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Capitol Hill liquor license moratorium: ANC to talk about whether they want to talk about it

December 6, 2010 - 01:45 PM
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Barracks Row drinks
Barracks Row might start talking about a liquor license moratorium. (Photo: Samuel Corum)

Before we begin, let us be clear: No one has yet formally proposed a liquor license moratorium for the Capitol Hill neighborhood's bustling Barracks Row corridor. So continue to breathe normally.

That said, ANC 6B is hosting a panel discussion tonight to gather input and begin a discussion about whether Capitol Hill might ever want to, at some point in the future, start talking about enacting a moratorium.

"I am not advocating that Capitol Hill should have a moratorium," says commissioner Norman Metzger, who is chairing 6B's Special Taskforce Retail Mix committee. "All I'm trying to do is to help the community be more informed."

That may be, but even Metzger acknowledges the mere act of scheduling such an event is a bit controversial. "When you mention moratoriums here on the Hill, people sort of react in horror," he says.

Metzger says he put together tonight's panel, which will feature remarks from ABRA Director Fred Moosally, ANC 2B's Jack Jacobson (Dupont Circle), ANC 1C's Mindy Moretti and Bryan Weaver (Adams Morgan), and ANC 3B's Jackie Blumenthal (Glover Park), because the ANC has recently been inundated with new liquor license application requests. "There was also this feeling that retail stores were being pushed out," Metzger says.

That set of circumstances recently led the commission to enact a new blanket policy to protest every single liquor license that comes before it. It's not a wholly unique position for an ANC to take (a protest doesn't necessarily mean the ANC wants to deny someone a license, but rather gives them standing to negotiate stipulations before the ABC Board), but it has led to some hand-wringing of late over the future of Barracks Row. Fliers distributed within the community in and around Eight Street SE in recent weeks come emblazoned with such classic D.C. bugaboos as, "Do We Want to Become 'Adams Morganed?'"

So Metzger is hoping tonight's panel will at least allow the subject to be broached, but in a purely informational way. The three commissioners will share their experiences with enacting and keeping moratoria, and Moosally will explain what different kinds of moratoria exist and how they work.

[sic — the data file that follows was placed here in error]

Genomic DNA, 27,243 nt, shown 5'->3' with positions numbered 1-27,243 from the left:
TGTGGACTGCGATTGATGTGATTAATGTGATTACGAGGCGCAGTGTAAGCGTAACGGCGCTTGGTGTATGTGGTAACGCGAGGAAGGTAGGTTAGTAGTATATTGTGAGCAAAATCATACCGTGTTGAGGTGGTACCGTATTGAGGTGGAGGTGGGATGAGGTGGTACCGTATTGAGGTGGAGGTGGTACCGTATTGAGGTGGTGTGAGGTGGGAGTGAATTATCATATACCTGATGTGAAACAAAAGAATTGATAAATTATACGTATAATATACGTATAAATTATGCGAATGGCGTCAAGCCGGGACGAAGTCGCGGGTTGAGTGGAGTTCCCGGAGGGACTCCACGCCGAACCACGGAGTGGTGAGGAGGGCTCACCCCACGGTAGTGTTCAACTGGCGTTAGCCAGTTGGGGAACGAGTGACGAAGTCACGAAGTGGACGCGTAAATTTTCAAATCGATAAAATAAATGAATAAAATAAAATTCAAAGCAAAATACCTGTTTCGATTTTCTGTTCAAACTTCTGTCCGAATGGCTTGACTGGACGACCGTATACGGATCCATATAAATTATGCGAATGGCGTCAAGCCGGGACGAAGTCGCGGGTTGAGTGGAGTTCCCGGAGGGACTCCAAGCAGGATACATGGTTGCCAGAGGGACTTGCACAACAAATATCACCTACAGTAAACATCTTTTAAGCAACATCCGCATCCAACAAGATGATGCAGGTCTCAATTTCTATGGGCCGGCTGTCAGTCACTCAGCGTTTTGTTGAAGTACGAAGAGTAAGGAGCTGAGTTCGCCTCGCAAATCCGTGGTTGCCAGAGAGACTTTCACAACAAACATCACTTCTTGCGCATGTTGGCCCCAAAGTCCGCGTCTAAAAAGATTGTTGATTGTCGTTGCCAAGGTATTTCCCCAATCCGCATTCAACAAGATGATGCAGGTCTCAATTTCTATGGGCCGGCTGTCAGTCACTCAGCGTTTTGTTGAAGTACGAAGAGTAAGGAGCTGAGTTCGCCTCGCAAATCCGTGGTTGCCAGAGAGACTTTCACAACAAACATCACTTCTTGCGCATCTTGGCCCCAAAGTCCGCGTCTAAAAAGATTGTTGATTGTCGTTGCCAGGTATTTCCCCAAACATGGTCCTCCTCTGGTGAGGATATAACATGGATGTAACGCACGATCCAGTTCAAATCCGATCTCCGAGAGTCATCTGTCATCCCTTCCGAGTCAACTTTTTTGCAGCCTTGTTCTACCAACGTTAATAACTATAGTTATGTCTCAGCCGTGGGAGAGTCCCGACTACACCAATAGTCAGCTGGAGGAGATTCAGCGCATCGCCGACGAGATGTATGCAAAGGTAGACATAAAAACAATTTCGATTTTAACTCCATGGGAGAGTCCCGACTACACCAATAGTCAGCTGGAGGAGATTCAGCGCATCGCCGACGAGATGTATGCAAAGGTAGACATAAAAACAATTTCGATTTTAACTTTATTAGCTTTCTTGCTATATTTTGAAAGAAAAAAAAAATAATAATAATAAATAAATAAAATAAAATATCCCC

"I look at what other parts of the city are doing, Georgetown, Adams Morgan, 17th Street, and they all have moratoria, and they all renewed them, so I'm wondering, what makes them so bad?" Metzger asks.

Tonight's event runs from 6:30 to 8:30 p.m. at Brent Elementary, located at 3rd and North Carolina SE.

 

 

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  1. Petrarchster Petrarchster

    Jason P

    Dec 07, 2010 - 09:24:01 AM

    A moratorium is not an answer, it's only a reaction. This pattern is happening everywhere in the city, restaurants are the only places that can afford the high rents. How many thriving independent retail stores are there? The city gov would have to be the one to give a helping hand, through things like tax incentives for small businesses, etc etc, but in this economy that is going to be the last priority. Capitol Hill should feel grateful that some good restaurants have come in and try to focus now on trying to stop the area from becoming Starbucks and Potbelly land like so much of the city.

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  2. bossmanalex bossmanalex

    Alex B

    Dec 06, 2010 - 02:54:56 PM

    "Adams Morganed," what a joke. The reality is, there will never be any significant retail on Barrack's Row as these neighborhood idealists want. The few stores there are leaving or will be soon because their business models are dying (video rentals) or the market has dried (urban clothing); for new entries, the existing space isn't ideal, and there isn't enough parking to accomidate the needed shoppers to pick up the rent (if you think they cry now, try proposing a parking garage in the area). Yes, there are some that fit right in with a lower density residential neighborhood (CH Bikes), but by and large, it just isn't an ideal retail area. I know there are some who are obsessed with this idealistic "livable walkable" Capitol Hill, which isn't such a bad thing...but there isn't the population density to support anything other than small bars and resturaunts. Its a fact of life, you need the parking infastructure in place. And back to the "Adams Morganed" thing, you also need more parking for it to ever become anything close to that. Adding a few more bars in place of dying retail establishments isn't going to turn the neighborhood into anything more than it already is.

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